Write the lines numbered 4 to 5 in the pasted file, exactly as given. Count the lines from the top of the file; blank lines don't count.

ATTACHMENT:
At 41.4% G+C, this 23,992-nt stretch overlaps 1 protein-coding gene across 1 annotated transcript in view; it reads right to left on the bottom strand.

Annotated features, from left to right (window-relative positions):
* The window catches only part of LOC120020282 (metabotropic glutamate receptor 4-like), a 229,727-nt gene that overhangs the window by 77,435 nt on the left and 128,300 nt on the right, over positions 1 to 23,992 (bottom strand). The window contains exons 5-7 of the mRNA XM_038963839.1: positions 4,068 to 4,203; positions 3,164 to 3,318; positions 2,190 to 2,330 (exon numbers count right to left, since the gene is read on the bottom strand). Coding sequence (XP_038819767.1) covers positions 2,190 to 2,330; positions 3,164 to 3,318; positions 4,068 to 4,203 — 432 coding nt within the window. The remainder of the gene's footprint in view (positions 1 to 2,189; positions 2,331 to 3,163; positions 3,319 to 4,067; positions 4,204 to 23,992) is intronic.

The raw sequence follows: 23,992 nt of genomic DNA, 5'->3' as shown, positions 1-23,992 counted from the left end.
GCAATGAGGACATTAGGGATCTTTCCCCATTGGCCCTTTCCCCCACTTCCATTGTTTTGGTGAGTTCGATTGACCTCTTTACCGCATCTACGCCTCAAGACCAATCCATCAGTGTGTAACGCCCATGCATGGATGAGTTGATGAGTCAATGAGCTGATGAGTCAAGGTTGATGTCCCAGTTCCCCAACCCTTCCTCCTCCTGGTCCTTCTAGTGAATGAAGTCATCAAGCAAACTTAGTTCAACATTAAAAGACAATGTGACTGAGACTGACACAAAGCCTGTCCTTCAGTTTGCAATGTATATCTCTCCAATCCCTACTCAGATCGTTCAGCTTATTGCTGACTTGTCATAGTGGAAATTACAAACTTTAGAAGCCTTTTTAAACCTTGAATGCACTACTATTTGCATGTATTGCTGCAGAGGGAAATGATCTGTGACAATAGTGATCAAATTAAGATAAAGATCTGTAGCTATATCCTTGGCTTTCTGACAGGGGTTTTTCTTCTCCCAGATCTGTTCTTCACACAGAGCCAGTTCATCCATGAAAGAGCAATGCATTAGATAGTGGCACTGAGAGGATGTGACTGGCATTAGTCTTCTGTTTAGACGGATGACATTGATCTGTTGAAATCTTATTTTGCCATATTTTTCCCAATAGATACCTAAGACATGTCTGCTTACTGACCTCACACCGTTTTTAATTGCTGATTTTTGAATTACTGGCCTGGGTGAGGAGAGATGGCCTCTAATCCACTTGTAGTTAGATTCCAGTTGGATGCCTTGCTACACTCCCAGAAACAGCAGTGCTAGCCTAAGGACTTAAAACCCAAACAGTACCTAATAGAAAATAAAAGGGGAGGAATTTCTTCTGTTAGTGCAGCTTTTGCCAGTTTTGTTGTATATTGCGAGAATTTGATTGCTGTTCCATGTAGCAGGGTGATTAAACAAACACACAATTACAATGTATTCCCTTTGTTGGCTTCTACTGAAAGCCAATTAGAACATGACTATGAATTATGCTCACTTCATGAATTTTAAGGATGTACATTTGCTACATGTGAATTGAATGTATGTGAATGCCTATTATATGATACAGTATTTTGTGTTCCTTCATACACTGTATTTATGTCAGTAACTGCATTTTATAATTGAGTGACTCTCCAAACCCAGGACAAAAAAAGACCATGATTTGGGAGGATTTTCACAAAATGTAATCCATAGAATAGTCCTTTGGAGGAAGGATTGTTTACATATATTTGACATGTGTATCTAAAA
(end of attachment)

The raw sequence follows: 23,992 nt of genomic DNA, 5'->3' as shown, positions 1-23,992 counted from the left end.
GCAATGAGGACATTAGGGATCTTTCCCCATTGGCCCTTTCCCCCACTTCCATTGTTTTGGTGAGTTCGATTGACCTCTTTACCGCATCTACGCCTCAAGACCAATCCATCAGTGTGTAACGCCCATGCATGGATGAGTTGATGAGTCAATGAGCTGATGAGTCAAGGTTGATGTCCCAGTTCCCCAACCCTTCCTCCTCCTGGTCCTTCTAGTGAATGAAGTCATCAAGCAAACTTAGTTCAACATTAAAAGACAATGTGACTGAGACTGACACAAAGCCTGTCCTTCAGTTTGCAATGTATATCTCTCCAATCCCTACTCAGATCGTTCAGCTTATTGCTGACTTGTCATAGTGGAAATTACAAACTTTAGAAGCCTTTTTAAACCTTGAATGCACTACTATTTGCATGTATTGCTGCAGAGGGAAATGATCTGTGACAATAGTGATCAAATTAAGATAAAGATCTGTAGCTATATCCTTGGCTTTCTGACAGGGGTTTTTCTTCTCCCAGATCTGTTCTTCACACAGAGCCAGTTCATCCATGAAAGAGCAATGCATTAGATAGTGGCACTGAGAGGATGTGACTGGCATTAGTCTTCTGTTTAGACGGATGACATTGATCTGTTGAAATCTTATTTTGCCATATTTTTCCCAATAGATACCTAAGACATGTCTGCTTACTGACCTCACACCGTTTTTAATTGCTGATTTTTGAATTACTGGCCTGGGTGAGGAGAGATGGCCTCTAATCCACTTGTAGTTAGATTCCAGTTGGATGCCTTGCTACACTCCCAGAAACAGCAGTGCTAGCCTAAGGACTTAAAACCCAAACAGTACCTAATAGAAAATAAAAGGGGAGGAATTTCTTCTGTTAGTGCAGCTTTTGCCAGTTTTGTTGTATATTGCGAGAATTTGATTGCTGTTCCATGTAGCAGGGTGATTAAACAAACACACAATTACAATGTATTCCCTTTGTTGGCTTCTACTGAAAGCCAATTAGAACATGACTATGAATTATGCTCACTTCATGAATTTTAAGGATGTACATTTGCTACATGTGAATTGAATGTATGTGAATGCCTATTATATGATACAGTATTTTGTGTTCCTTCATACACTGTATTTATGTCAGTAACTGCATTTTATAATTGAGTGACTCTCCAAACCCAGGACAAAAAAAGACCATGATTTGGGAGGATTTTCACAAAATGTAATCCATAGAATAGTCCTTTGGAGGAAGGATTGTTTACATATATTTGACATGTGTATCTAAAA